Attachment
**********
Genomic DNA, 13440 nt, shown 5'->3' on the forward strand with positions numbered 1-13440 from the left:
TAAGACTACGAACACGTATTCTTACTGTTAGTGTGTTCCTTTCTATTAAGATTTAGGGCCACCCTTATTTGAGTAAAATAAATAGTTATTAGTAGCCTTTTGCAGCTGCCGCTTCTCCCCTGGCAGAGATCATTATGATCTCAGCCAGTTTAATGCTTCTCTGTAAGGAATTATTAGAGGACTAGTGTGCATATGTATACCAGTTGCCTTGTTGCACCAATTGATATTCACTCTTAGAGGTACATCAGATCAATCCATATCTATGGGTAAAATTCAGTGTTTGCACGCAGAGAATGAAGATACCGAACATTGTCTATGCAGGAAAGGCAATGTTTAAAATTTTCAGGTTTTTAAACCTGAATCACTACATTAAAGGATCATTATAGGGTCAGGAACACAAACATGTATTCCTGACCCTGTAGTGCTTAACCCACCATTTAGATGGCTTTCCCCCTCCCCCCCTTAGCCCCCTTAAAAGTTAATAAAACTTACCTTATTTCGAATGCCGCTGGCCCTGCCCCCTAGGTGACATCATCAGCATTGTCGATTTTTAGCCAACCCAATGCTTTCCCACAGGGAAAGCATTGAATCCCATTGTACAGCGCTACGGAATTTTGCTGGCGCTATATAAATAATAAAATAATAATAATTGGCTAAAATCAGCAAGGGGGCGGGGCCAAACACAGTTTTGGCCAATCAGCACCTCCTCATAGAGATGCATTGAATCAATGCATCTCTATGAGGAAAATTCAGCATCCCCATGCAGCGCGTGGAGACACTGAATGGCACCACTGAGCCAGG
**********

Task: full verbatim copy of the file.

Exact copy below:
Genomic DNA, 13440 nt, shown 5'->3' on the forward strand with positions numbered 1-13440 from the left:
TAAGACTACGAACACGTATTCTTACTGTTAGTGTGTTCCTTTCTATTAAGATTTAGGGCCACCCTTATTTGAGTAAAATAAATAGTTATTAGTAGCCTTTTGCAGCTGCCGCTTCTCCCCTGGCAGAGATCATTATGATCTCAGCCAGTTTAATGCTTCTCTGTAAGGAATTATTAGAGGACTAGTGTGCATATGTATACCAGTTGCCTTGTTGCACCAATTGATATTCACTCTTAGAGGTACATCAGATCAATCCATATCTATGGGTAAAATTCAGTGTTTGCACGCAGAGAATGAAGATACCGAACATTGTCTATGCAGGAAAGGCAATGTTTAAAATTTTCAGGTTTTTAAACCTGAATCACTACATTAAAGGATCATTATAGGGTCAGGAACACAAACATGTATTCCTGACCCTGTAGTGCTTAACCCACCATTTAGATGGCTTTCCCCCTCCCCCCCTTAGCCCCCTTAAAAGTTAATAAAACTTACCTTATTTCGAATGCCGCTGGCCCTGCCCCCTAGGTGACATCATCAGCATTGTCGATTTTTAGCCAACCCAATGCTTTCCCACAGGGAAAGCATTGAATCCCATTGTACAGCGCTACGGAATTTTGCTGGCGCTATATAAATAATAAAATAATAATAATTGGCTAAAATCAGCAAGGGGGCGGGGCCAAACACAGTTTTGGCCAATCAGCACCTCCTCATAGAGATGCATTGAATCAATGCATCTCTATGAGGAAAATTCAGCATCCCCATGCAGCGCGTGGAGACACTGAATGGCACCACTGAGCCAGG